Study Guide

The Hunger Games Power

Power

GALE: If no one watches, then they don't have a game. It's as simple as that.

Like our world, reality television holds enormous power in Panem. Everyone watches the annual Games. And, having decided that TV's a useful tool for controlling the population, the Capitol now needs to play by television's rules if they hope to hold on to power.

SNOW: This is how we remember our past. This is how we safeguard our future.

This is what we call an excuse. He's citing heritage and tradition and all that jazz as the reason for the Games. In reality, it's just a raw exercise of power: we're killing your kids because we can. That should keep y'all in line if you're ever thinking of another uprising.

EFFIE: I think it's one of the wonderful things about this opportunity, that even though you're here and even though it's just for a little while, you get to enjoy all of this.

This is an expression of power that, frankly, isn't much better than throwing them into an arena and killing them. The nice things on the train just remind them of how little they have. The Capitol is happy to let them enjoy it for a few days instead of using those resources to make life better for people at home. As part of the power structure herself, Effie can't even see how ridiculous her words sound to Katniss and Peeta.

CAESAR: Now see that? I love that. Two young people holding their hands up, saying, I'm proud I come from District 12. We will not be overlooked. I love that!

Caesar trivializes any power or pride that Katniss and Peeta might be expressing, saying essentially, isn't it just so darn cute how these two dirt-poor and soon-to-be-dead kids want to be acknowledged? In order to survive, Katniss and Peeta totally pretend to buy in to the charade.

HAYMITCH: Tomorrow they'll bring you in one by one and evaluate you. This is important, because higher ratings will mean sponsors. This is the time to show them everything. There'll be a bow. Make sure you use it. Peeta, you make sure to show your strength. They'll start with District 1, so the two of you will go last. I don't know how else to put this. Make sure they remember you.

Katniss and Peeta are going to get sized up like pieces of meat and assigned numbers that may make a difference between life and death. Any slight degree of power they have comes from their ability to impress the judges.

SNOW: Hope. It is the only thing stronger than fear. A little hope is effective. A lot of hope is dangerous. A spark is fine, as long as it's contained.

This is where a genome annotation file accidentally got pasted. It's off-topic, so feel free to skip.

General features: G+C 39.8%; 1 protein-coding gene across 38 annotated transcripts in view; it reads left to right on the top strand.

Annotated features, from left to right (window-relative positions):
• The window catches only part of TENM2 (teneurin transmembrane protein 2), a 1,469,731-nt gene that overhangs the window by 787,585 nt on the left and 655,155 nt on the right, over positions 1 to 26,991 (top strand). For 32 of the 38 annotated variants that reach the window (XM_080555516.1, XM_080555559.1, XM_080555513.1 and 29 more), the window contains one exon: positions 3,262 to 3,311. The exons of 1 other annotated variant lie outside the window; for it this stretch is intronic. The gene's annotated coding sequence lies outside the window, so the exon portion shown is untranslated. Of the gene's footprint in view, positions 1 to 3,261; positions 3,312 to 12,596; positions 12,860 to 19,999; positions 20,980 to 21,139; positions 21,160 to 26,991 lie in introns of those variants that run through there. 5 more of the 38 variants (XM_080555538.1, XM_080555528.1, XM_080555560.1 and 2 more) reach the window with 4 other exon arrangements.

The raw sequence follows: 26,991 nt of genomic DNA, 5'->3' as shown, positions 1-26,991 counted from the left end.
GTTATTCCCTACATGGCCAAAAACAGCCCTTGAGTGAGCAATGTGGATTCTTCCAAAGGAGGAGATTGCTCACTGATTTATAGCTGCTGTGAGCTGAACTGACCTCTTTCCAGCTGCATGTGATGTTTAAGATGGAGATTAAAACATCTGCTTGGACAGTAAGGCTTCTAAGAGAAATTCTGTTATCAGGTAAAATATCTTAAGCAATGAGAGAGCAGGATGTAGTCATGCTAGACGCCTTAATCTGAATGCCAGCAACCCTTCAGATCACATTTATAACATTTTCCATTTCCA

SENECA: So?

SNOW: So, contain it.

Snow's power clearly isn't absolute. Things can get out of hand, at least from his perspective, and that means he needs to make sure none of the citizens of Panem see any serious chance to regain power.

PEETA: I just don't want them to change me.

At the end of the day, that's what power boils down to, doesn't it? Being able to change someone who doesn't want to be changed, whether it's shooting them in the head or forcing them to kill. Peeta's only control over his life is to be true to himself somehow.

HAYMITCH: Don't kill her. You'll just create a martyr.

SENECA: Well, it seems we've already got one.

HAYMITCH: I hear these rumors out of District 11. This could get away from you.

SENECA: What do you want?

HAYMITCH: You have a lot of anger out there. I know you know how to handle a mob. You've done it before. If you can't scare them, give them something to root for.

SENECA: Such as?

HAYMITCH: Young love.

Haymitch is smart. He seems to be giving Seneca some advice about how to keep from losing his control over the masses, but he's really trying to help Katniss and Peeta survive. We can see why he was a Hunger Games winner. He knows how to play the power game.

SNOW: So you like an underdog?

SENECA: Everyone likes an underdog.

SNOW: I don't. Have you been out there? 10? 11? 12?

SENECA: Not personally. No.

SNOW: Well, I have. There are lots of underdogs. Lots of coal, too. Grow crops, minerals, things we need. There are lots of underdogs. And I think if you could see them you would not root for them either. I like you. Be careful.

Here's the Marxist class struggle. The poor Districts supply the elites with what they need to survive, while they themselves are starving. Snow knows the risks in trying to keep poor people down.

HAYMITCH: They don't take these things lightly. When they ask, you say you couldn't help yourself. You were so in love with this boy that the thought of not being with him was unthinkable. You'd rather die than not be with him. You understand?

Haymitch is letting them know that even though they've survived the Games, they're still under the Capitol's control. Katniss has to convince the Capitol that she wasn't rebelling—she was just in love. Otherwise, she'd be too big a threat.

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